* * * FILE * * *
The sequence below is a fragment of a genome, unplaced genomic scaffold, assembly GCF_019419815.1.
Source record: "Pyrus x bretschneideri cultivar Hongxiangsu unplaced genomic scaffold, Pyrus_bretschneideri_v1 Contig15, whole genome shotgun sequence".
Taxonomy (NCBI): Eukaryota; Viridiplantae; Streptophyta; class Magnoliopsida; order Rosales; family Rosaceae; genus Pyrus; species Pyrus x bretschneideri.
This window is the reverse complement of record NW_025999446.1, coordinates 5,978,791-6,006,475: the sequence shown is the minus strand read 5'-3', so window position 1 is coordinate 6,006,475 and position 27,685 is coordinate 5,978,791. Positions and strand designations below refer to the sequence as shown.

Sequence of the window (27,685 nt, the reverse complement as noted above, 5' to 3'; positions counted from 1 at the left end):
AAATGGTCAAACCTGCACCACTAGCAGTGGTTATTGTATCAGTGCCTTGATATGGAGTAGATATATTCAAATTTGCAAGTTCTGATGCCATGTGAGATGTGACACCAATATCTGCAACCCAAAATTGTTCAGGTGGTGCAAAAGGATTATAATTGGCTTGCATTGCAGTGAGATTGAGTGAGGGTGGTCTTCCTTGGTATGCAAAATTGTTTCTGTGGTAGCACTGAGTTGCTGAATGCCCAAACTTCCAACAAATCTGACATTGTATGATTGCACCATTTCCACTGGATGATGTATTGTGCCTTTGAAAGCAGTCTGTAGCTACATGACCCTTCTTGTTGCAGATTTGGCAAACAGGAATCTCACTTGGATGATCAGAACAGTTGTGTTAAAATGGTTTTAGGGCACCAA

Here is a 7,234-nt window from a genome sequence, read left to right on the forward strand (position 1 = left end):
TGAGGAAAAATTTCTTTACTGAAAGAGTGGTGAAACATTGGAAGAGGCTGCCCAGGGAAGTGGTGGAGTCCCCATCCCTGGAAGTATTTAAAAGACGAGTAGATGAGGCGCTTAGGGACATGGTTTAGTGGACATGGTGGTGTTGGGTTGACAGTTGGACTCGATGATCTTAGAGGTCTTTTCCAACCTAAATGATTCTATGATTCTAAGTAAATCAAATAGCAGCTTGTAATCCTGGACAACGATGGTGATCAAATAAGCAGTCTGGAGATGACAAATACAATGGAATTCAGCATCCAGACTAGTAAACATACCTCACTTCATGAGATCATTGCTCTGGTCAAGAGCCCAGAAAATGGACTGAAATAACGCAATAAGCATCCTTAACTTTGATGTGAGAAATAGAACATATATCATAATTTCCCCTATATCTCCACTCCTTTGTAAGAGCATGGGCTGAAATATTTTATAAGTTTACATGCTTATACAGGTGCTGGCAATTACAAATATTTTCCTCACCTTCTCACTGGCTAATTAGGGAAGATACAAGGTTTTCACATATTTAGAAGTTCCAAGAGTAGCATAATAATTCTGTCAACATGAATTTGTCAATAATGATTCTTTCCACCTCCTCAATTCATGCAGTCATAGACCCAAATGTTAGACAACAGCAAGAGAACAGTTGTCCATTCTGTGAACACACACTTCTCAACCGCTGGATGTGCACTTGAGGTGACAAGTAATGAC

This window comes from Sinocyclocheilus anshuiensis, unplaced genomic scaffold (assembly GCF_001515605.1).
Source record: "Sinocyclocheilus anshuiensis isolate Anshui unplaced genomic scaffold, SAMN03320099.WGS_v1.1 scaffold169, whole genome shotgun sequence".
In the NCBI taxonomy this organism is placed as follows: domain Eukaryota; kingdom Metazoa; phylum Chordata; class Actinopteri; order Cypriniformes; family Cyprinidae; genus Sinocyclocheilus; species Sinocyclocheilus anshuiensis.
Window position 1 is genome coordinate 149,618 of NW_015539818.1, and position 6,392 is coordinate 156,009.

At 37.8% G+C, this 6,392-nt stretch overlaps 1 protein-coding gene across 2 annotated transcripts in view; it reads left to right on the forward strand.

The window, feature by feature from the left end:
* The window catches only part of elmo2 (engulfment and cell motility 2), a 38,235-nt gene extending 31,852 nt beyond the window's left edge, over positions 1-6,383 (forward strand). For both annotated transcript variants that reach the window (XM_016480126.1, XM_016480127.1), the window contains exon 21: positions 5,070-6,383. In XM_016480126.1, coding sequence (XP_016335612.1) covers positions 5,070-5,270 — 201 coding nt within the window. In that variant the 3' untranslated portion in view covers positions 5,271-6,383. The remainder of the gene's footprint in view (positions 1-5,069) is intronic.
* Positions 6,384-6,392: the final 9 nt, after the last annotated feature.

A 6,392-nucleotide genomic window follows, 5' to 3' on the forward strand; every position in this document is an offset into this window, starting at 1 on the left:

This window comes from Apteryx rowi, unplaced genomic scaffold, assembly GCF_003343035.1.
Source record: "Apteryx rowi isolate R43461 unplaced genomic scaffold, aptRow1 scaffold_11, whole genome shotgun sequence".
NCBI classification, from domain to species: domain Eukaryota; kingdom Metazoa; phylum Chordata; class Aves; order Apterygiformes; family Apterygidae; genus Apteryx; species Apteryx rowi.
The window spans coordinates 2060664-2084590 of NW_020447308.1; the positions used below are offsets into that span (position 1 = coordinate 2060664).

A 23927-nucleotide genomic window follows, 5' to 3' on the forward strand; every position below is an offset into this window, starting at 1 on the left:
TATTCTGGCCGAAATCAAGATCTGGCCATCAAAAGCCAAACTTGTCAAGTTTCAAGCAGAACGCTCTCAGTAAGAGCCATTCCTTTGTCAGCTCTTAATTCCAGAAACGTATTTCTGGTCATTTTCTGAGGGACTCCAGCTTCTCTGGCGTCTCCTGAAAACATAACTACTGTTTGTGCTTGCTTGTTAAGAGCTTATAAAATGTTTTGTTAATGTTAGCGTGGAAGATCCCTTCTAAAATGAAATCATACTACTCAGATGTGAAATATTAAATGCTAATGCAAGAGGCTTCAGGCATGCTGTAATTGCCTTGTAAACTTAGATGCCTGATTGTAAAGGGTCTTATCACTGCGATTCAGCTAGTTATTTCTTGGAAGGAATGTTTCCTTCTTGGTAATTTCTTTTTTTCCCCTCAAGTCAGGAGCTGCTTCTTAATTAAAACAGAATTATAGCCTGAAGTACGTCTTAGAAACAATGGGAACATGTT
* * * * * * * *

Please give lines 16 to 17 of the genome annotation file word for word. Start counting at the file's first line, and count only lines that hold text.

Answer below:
* Positions 6,384-6,392: the final 9 nt, after the last annotated feature.

A 6,392-nucleotide genomic window follows, 5' to 3' on the forward strand; every position in this document is an offset into this window, starting at 1 on the left: